TBA (18A123)

UPTAKE OF PNEUMOCOCCAL AND INFLUENZA VACCINATION IN PATIENTS RECEIVING BIOLOGICAL DMARDS IN IRELAND

Author(s)

W. L. Ng1, 2, A. Anjum1, 2, A. Sebastian1, 2, E. Fitzgerald1, 2, M. Brady1, 2, B. McCarthy2, M. Gillespie1, J. Devlin1, 2, A. Fraser1, 2

Department(s)/Institutions

1Rheumatology, University Hospital Limerick, 2Rheumatology, Croom Orthopaedic Hospital, Limerick, Ireland

Introduction

Biological disease-modifying antirheumatic drugs (bDMARDs) have made significant positive outcomes in the lives of patients with rheumatic disease.[1] Studies have shown that pneumococcal vaccination is cost effective while influenza vaccination significantly prevents morbidity and mortality in the elderly and in patients with chronic disease.[1]

Aims/Background

To evaluate the pneumococcal and influenza vaccination status in patients receiving bDMARDs.

Method

Patients on bDMARDs attending the rheumatology infusion unit were asked about their vaccination status on pneumococcal and influenza. The patients’ current bDMARD and reasons for not having vaccination were recorded.

Results

Mean age of 92 patients were 53.2years. 30(32.6%) patients received both vaccines, and 39(42.4%) had neither. Of the 18(19.6%) patients age >65 years, 5(27.8%) received influenza vaccination alone and 8(44.4%) received both. Patients who did not receive vaccinations were given an educational booklet. 48(52.2%)on rituximab, 37(40.2%) on infliximab, 6(6.5%) on tocilizumab and 1(1.1%) was on abatacept. Of the 61(66.3%) patients who did not receive the pneumococcal vaccine, 44(72.1%) were unaware of its availability, 6(9.8%) were not interested, 4(6.6%) were afraid of the side effects, 4(6.6%) declined vaccination and 3(4.9%) were unaware it was recommended. 40(43.5%) who did not receive the influenza vaccine stated that they were either unaware(45%), not interested(25%), declined vaccination(10%), forgotten(5%), unaware it was recommended(5%) and afraid of the side effects(2.5%). 3(7.5%) had previous bad experiences from influenza vaccination.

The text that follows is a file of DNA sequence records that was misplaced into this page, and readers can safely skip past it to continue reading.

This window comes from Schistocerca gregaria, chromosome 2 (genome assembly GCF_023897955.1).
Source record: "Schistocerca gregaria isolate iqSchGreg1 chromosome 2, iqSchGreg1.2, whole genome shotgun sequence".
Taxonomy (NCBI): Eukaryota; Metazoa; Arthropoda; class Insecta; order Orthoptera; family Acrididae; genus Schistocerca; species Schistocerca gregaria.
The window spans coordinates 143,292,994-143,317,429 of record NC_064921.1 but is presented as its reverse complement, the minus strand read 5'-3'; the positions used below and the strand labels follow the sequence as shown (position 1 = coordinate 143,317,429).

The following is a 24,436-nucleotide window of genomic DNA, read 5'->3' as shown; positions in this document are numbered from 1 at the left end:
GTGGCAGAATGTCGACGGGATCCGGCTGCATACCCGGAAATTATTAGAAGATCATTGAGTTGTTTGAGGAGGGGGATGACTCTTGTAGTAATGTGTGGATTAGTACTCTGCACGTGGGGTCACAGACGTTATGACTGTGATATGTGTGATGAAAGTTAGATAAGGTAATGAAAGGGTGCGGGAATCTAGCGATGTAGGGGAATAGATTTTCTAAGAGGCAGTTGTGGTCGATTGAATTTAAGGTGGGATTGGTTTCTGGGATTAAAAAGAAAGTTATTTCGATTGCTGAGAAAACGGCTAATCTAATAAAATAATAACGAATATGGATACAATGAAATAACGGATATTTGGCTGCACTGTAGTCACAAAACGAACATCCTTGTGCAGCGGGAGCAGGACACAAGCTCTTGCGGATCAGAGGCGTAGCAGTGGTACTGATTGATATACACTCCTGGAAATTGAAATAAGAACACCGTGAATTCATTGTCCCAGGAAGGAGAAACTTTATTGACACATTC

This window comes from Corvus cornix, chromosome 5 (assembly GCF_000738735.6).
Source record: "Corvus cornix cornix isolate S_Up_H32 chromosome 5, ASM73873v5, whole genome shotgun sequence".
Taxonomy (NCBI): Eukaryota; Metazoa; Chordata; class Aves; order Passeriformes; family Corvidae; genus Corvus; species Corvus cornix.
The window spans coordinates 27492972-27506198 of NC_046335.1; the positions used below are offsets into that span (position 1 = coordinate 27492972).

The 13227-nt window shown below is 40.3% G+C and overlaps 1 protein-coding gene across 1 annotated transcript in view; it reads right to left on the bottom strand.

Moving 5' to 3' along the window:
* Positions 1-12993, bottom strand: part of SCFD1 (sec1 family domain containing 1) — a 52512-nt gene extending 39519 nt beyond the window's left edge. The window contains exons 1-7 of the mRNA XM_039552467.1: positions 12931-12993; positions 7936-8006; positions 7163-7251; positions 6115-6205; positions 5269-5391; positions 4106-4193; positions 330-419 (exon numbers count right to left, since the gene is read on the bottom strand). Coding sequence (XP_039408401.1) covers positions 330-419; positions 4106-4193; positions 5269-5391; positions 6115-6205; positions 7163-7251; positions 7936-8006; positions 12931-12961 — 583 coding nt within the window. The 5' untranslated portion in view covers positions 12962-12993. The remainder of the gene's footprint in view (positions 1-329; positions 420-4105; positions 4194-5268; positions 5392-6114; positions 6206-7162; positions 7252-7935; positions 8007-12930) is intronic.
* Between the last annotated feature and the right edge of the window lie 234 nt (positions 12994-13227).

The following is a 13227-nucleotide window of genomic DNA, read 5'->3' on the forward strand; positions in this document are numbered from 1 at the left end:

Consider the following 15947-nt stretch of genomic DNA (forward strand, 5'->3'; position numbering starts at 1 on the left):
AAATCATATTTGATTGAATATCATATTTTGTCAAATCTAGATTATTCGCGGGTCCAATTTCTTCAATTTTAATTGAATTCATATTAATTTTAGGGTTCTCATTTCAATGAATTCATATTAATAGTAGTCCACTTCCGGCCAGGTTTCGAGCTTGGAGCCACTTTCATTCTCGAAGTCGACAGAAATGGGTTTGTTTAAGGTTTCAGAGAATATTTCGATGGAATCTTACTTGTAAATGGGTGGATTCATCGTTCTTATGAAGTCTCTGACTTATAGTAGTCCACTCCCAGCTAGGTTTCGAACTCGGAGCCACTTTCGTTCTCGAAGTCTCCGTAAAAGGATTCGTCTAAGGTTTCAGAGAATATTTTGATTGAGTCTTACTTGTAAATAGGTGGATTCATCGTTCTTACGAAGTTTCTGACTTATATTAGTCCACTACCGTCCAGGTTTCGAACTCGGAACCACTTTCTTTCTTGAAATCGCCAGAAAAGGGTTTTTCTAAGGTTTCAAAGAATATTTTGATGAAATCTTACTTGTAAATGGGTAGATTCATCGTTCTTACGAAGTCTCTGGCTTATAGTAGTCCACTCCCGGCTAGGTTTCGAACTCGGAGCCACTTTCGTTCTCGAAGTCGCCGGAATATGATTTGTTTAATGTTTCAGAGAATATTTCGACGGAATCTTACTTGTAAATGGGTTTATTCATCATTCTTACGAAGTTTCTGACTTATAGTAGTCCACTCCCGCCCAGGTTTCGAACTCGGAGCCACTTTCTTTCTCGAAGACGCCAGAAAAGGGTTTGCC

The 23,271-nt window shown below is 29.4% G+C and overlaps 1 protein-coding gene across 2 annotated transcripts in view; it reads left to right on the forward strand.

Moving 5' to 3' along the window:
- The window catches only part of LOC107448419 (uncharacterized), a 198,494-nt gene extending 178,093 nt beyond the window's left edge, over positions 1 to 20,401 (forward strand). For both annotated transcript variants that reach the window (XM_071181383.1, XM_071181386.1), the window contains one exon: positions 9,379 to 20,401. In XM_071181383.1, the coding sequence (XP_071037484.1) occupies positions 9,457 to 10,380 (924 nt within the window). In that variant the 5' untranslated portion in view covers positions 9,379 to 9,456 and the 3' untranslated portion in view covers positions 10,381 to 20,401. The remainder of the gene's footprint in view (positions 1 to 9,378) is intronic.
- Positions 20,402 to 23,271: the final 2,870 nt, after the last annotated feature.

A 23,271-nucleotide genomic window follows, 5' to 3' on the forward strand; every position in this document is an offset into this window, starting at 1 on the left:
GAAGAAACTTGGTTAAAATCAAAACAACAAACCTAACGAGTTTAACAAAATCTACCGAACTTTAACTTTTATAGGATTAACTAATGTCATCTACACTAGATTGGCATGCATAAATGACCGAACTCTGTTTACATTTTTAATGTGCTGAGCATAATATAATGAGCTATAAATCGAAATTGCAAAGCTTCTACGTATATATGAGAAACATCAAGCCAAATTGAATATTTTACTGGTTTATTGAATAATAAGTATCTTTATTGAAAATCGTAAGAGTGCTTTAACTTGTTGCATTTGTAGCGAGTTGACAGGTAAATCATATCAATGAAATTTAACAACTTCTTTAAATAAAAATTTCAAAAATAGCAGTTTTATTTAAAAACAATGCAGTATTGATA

Conclusions

This is the first study in Ireland on vaccination uptake in patients on bDMARDS. Patients on immunosuppressants are recommended to have these vaccinations, preferably before commencing on immunosuppressants.[2] The vaccination rate in our cohort was less than satisfactory. Hence, primary care physicians and the rheumatology team should take active roles in increasing awareness amongst patients on pneumococcal and influenza vaccination.